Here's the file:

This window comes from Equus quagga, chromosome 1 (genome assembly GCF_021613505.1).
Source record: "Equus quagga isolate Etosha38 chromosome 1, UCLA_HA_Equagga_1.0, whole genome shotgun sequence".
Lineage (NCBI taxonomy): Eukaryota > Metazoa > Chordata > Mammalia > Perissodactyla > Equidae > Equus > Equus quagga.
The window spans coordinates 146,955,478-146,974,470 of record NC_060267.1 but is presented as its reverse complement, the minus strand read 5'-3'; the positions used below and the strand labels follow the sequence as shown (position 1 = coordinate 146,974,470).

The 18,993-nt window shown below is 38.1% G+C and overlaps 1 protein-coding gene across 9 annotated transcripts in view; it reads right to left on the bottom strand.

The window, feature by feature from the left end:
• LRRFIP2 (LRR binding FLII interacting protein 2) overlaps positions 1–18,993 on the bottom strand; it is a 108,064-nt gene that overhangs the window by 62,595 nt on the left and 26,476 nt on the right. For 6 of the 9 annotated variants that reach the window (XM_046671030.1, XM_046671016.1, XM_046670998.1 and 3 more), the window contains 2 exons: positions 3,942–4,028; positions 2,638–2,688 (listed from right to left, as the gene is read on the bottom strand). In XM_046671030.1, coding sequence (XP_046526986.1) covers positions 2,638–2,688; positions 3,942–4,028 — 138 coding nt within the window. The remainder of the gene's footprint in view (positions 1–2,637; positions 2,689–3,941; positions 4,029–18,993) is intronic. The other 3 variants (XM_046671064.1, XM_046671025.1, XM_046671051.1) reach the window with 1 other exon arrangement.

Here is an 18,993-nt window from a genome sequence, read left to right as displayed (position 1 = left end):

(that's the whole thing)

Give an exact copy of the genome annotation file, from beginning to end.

This window comes from Equus quagga, chromosome 1 (genome assembly GCF_021613505.1).
Source record: "Equus quagga isolate Etosha38 chromosome 1, UCLA_HA_Equagga_1.0, whole genome shotgun sequence".
Lineage (NCBI taxonomy): Eukaryota > Metazoa > Chordata > Mammalia > Perissodactyla > Equidae > Equus > Equus quagga.
The window spans coordinates 146,955,478-146,974,470 of record NC_060267.1 but is presented as its reverse complement, the minus strand read 5'-3'; the positions used below and the strand labels follow the sequence as shown (position 1 = coordinate 146,974,470).

The 18,993-nt window shown below is 38.1% G+C and overlaps 1 protein-coding gene across 9 annotated transcripts in view; it reads right to left on the bottom strand.

The window, feature by feature from the left end:
• LRRFIP2 (LRR binding FLII interacting protein 2) overlaps positions 1–18,993 on the bottom strand; it is a 108,064-nt gene that overhangs the window by 62,595 nt on the left and 26,476 nt on the right. For 6 of the 9 annotated variants that reach the window (XM_046671030.1, XM_046671016.1, XM_046670998.1 and 3 more), the window contains 2 exons: positions 3,942–4,028; positions 2,638–2,688 (listed from right to left, as the gene is read on the bottom strand). In XM_046671030.1, coding sequence (XP_046526986.1) covers positions 2,638–2,688; positions 3,942–4,028 — 138 coding nt within the window. The remainder of the gene's footprint in view (positions 1–2,637; positions 2,689–3,941; positions 4,029–18,993) is intronic. The other 3 variants (XM_046671064.1, XM_046671025.1, XM_046671051.1) reach the window with 1 other exon arrangement.

Here is an 18,993-nt window from a genome sequence, read left to right as displayed (position 1 = left end):